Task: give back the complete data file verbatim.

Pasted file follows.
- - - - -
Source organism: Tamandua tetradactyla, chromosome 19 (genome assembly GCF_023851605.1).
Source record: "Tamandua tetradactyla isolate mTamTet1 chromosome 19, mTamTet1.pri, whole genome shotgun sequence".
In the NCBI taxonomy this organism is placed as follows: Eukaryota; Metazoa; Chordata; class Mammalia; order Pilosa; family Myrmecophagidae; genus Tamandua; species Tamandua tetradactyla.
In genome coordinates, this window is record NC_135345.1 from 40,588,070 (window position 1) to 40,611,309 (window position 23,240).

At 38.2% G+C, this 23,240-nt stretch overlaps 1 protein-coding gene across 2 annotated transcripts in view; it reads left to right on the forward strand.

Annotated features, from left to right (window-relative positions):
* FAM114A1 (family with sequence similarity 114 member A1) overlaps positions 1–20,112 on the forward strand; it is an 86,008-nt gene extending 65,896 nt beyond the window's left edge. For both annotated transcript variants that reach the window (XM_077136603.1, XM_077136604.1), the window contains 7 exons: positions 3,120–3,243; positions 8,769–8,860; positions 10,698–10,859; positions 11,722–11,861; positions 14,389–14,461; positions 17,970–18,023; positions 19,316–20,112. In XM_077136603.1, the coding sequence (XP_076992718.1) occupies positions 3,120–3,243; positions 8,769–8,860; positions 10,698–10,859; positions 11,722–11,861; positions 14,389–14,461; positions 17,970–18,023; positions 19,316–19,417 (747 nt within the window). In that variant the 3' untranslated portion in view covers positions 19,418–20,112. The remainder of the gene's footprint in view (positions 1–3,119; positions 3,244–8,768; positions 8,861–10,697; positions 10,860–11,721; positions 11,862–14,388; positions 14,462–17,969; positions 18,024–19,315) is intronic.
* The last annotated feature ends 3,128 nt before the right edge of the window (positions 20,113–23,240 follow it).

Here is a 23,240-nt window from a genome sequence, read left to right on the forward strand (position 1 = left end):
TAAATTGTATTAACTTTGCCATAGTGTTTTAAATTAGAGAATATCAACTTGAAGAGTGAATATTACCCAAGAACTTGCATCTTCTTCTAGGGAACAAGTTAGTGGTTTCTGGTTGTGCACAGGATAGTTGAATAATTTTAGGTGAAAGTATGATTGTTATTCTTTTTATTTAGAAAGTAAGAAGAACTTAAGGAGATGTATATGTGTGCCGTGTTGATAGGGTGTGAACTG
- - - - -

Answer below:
Source organism: Tamandua tetradactyla, chromosome 19 (genome assembly GCF_023851605.1).
Source record: "Tamandua tetradactyla isolate mTamTet1 chromosome 19, mTamTet1.pri, whole genome shotgun sequence".
In the NCBI taxonomy this organism is placed as follows: Eukaryota; Metazoa; Chordata; class Mammalia; order Pilosa; family Myrmecophagidae; genus Tamandua; species Tamandua tetradactyla.
In genome coordinates, this window is record NC_135345.1 from 40,588,070 (window position 1) to 40,611,309 (window position 23,240).

At 38.2% G+C, this 23,240-nt stretch overlaps 1 protein-coding gene across 2 annotated transcripts in view; it reads left to right on the forward strand.

Annotated features, from left to right (window-relative positions):
* FAM114A1 (family with sequence similarity 114 member A1) overlaps positions 1–20,112 on the forward strand; it is an 86,008-nt gene extending 65,896 nt beyond the window's left edge. For both annotated transcript variants that reach the window (XM_077136603.1, XM_077136604.1), the window contains 7 exons: positions 3,120–3,243; positions 8,769–8,860; positions 10,698–10,859; positions 11,722–11,861; positions 14,389–14,461; positions 17,970–18,023; positions 19,316–20,112. In XM_077136603.1, the coding sequence (XP_076992718.1) occupies positions 3,120–3,243; positions 8,769–8,860; positions 10,698–10,859; positions 11,722–11,861; positions 14,389–14,461; positions 17,970–18,023; positions 19,316–19,417 (747 nt within the window). In that variant the 3' untranslated portion in view covers positions 19,418–20,112. The remainder of the gene's footprint in view (positions 1–3,119; positions 3,244–8,768; positions 8,861–10,697; positions 10,860–11,721; positions 11,862–14,388; positions 14,462–17,969; positions 18,024–19,315) is intronic.
* The last annotated feature ends 3,128 nt before the right edge of the window (positions 20,113–23,240 follow it).

Here is a 23,240-nt window from a genome sequence, read left to right on the forward strand (position 1 = left end):
TAAATTGTATTAACTTTGCCATAGTGTTTTAAATTAGAGAATATCAACTTGAAGAGTGAATATTACCCAAGAACTTGCATCTTCTTCTAGGGAACAAGTTAGTGGTTTCTGGTTGTGCACAGGATAGTTGAATAATTTTAGGTGAAAGTATGATTGTTATTCTTTTTATTTAGAAAGTAAGAAGAACTTAAGGAGATGTATATGTGTGCCGTGTTGATAGGGTGTGAACTG